This delightful burlesque of Alexandre Dumas' famous adventure narrative (and then-leading screen swashbuckler Douglas Fairbanks' hit films) represented one of writer/director/star Max ... See full summary »
Max gets into trouble at the altar. He has just kissed his bride when he espies over her shoulder a pretty girl sitting in a front pew. Max cannot help giving her a wink. His bride sees him... See full summary »
Pioneering comedy legend Max Linder wrote, produced, directed and starred in Seven Years Bad Luck. Hilarious misadventures begin when Max' butler, chasing a maid, breaks an expensive ... See full summary »
Max and Mary are in love, but Mary's Aunt Agatha dislikes Max, and instead prefers the unappealing Simon. So Max has to resort to a series of ruses to try to get Simon out of the way, and to be able to spend time with Mary. Finally, Max comes up with a scheme that might allow him to prove to Aunt Agatha that he is more worthy than Simon.Written by
Bills scared him of matrimony but it took a self-invented burglar to win him a wife. There's a thrill to punctuate every laugh it's the greatest comedian's best work. (Print Ad-Altus Times-Democrat,((Altus, Oklahoma)) 15 June 1922)
I should mention up top that I've seen only an excerpt from this feature film, but if the rest of the movie still exists, and is as good as the clip, Be My Wife must surely rank with Max Linder's best work. The excerpt, which runs about 15 minutes or so, can be found in Kino's "Slapstick Encyclopedia" silent comedy box set, and I feel it's one of that collection's most enjoyable highlights; the same sequence is also included with a new release of Linder material from Image Entertainment, and is certainly among the strongest selections in that set. One can only wonder: where is the rest of Be My Wife?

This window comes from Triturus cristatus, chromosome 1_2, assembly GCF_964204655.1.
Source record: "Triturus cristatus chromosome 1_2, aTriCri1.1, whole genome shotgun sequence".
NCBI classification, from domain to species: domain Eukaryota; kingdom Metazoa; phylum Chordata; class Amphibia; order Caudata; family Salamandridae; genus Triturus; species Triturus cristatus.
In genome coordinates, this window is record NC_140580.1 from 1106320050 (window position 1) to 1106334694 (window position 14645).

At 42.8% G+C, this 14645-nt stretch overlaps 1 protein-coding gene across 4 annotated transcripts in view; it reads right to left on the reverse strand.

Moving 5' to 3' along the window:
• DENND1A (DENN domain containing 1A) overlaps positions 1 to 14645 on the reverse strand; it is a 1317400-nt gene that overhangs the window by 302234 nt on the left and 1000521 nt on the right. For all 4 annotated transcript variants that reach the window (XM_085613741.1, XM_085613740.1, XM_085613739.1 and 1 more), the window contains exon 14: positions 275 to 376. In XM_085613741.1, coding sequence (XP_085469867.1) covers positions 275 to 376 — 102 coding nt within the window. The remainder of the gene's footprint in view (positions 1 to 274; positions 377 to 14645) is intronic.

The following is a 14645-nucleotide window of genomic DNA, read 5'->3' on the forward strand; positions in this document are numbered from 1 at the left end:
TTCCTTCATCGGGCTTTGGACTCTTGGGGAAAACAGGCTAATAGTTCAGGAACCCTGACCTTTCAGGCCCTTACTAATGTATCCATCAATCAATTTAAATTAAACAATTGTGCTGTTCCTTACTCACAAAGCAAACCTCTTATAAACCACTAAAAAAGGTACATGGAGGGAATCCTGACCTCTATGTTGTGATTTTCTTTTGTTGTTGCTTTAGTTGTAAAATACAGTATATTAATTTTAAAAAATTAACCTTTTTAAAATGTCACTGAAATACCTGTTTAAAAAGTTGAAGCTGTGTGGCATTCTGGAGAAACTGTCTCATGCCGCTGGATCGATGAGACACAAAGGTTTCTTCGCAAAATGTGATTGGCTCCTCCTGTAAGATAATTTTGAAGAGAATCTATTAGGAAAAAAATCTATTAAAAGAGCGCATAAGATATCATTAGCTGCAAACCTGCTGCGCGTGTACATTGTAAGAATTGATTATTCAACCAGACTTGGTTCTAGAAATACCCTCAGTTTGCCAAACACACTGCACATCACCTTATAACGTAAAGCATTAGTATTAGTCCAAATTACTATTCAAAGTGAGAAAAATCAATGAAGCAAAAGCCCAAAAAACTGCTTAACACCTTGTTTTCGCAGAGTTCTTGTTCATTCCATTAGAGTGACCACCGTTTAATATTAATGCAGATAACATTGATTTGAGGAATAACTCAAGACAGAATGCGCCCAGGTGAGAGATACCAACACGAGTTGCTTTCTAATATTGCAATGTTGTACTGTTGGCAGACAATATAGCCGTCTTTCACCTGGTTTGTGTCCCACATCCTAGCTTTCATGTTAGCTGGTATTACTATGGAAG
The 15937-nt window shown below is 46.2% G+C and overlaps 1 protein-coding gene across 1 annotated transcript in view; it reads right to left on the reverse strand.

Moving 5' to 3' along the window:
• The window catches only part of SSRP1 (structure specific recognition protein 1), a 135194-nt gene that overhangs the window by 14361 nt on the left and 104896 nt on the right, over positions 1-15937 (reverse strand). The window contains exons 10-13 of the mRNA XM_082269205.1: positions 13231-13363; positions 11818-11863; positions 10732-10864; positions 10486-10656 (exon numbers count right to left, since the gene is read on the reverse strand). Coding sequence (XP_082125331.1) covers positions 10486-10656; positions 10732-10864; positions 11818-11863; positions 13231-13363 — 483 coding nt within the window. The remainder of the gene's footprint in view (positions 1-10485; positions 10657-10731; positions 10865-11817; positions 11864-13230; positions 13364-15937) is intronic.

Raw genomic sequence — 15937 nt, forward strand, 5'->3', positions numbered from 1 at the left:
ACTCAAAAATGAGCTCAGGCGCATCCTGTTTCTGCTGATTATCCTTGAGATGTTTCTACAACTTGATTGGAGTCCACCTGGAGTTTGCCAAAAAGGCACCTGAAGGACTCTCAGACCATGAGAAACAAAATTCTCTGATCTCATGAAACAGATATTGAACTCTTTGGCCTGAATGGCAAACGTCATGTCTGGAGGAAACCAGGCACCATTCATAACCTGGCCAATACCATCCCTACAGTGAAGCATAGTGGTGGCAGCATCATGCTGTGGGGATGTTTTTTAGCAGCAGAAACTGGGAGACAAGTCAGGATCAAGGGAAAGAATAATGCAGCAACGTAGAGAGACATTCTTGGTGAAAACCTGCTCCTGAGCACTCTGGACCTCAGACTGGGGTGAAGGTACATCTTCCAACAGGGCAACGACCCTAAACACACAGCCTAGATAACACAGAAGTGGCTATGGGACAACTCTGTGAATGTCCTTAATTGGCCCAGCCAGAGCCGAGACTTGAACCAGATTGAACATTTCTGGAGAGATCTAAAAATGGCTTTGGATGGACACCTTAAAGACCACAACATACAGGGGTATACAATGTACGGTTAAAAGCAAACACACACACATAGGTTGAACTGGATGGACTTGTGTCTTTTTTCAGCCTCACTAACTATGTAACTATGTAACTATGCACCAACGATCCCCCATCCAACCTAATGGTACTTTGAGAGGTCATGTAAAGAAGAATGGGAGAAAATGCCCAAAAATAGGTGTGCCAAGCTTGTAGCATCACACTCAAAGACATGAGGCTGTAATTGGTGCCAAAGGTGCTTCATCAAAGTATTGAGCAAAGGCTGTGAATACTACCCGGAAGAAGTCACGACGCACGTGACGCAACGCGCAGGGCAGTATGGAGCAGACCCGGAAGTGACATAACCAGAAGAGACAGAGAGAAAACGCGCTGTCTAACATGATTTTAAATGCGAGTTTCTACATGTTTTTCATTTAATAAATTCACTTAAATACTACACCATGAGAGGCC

As it is, the available excerpt stands as a self-contained, self-explanatory sequence, practically a two-reeler by itself. The premise is simple: Max doggedly woos a pretty young woman despite the obvious disapproval of her hawk-faced Aunt, who prefers Max's pudgy rival as a more suitable choice for her niece. Banished from the house, Max dons three different disguises in order to pursue the courtship and thwart the Aunt. Viewers familiar with Linder's American contemporaries may be alternately reminded of Harold Lloyd and Buster Keaton. Max's determination and high spirits suggest Harold, while the startling sight gags and physicality (not to mention the scarecrow disguise) suggest Buster. Furthermore, the sequence in which Max tricks the Aunt, the girl, and the rival into believing that he has heroically subdued a thuggish intruder -- a sequence in which Max vigorously portrays both himself and the thug -- is worthy of Charlie Chaplin. Chaplin called Linder his "Professor," and those who wonder why should watch this great bit.
I've seen a number of Linder's earlier French comedies, and while they are generally amusing and often charming (and sometimes surprisingly gross), none I've encountered is as funny or as skillfully executed as this. Sadly, Max Linder is generally forgotten today, and lingers only as a ghost-like figure in movie history, but the wider availability of his best films could help to restore his reputation as one of the great silent clowns.
P.S. Spring 2014: It's been announced that a complete version of Be My Wife will soon be available in a new Max Linder DVD set. Exciting news for fans of this neglected screen artist!
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